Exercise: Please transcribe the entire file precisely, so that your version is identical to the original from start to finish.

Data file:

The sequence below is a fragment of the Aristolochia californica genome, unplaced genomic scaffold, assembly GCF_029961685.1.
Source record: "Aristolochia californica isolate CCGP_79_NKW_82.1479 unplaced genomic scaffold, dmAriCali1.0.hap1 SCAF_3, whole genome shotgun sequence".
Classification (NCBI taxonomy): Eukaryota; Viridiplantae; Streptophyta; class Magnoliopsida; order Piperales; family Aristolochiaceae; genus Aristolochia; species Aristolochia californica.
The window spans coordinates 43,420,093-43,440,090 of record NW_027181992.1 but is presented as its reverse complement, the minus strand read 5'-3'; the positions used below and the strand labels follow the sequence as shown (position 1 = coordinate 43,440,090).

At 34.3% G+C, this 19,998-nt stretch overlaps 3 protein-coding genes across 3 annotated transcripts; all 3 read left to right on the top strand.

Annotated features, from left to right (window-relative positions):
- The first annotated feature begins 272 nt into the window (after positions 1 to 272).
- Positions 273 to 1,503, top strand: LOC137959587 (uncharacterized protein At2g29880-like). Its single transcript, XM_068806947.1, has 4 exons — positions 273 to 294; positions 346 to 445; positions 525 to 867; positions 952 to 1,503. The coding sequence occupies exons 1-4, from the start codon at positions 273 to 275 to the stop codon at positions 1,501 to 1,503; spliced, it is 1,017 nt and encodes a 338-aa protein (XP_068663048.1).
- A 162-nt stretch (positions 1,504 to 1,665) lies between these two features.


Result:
The sequence below is a fragment of the Aristolochia californica genome, unplaced genomic scaffold, assembly GCF_029961685.1.
Source record: "Aristolochia californica isolate CCGP_79_NKW_82.1479 unplaced genomic scaffold, dmAriCali1.0.hap1 SCAF_3, whole genome shotgun sequence".
Classification (NCBI taxonomy): Eukaryota; Viridiplantae; Streptophyta; class Magnoliopsida; order Piperales; family Aristolochiaceae; genus Aristolochia; species Aristolochia californica.
The window spans coordinates 43,420,093-43,440,090 of record NW_027181992.1 but is presented as its reverse complement, the minus strand read 5'-3'; the positions used below and the strand labels follow the sequence as shown (position 1 = coordinate 43,440,090).

At 34.3% G+C, this 19,998-nt stretch overlaps 3 protein-coding genes across 3 annotated transcripts; all 3 read left to right on the top strand.

Annotated features, from left to right (window-relative positions):
- The first annotated feature begins 272 nt into the window (after positions 1 to 272).
- Positions 273 to 1,503, top strand: LOC137959587 (uncharacterized protein At2g29880-like). Its single transcript, XM_068806947.1, has 4 exons — positions 273 to 294; positions 346 to 445; positions 525 to 867; positions 952 to 1,503. The coding sequence occupies exons 1-4, from the start codon at positions 273 to 275 to the stop codon at positions 1,501 to 1,503; spliced, it is 1,017 nt and encodes a 338-aa protein (XP_068663048.1).
- A 162-nt stretch (positions 1,504 to 1,665) lies between these two features.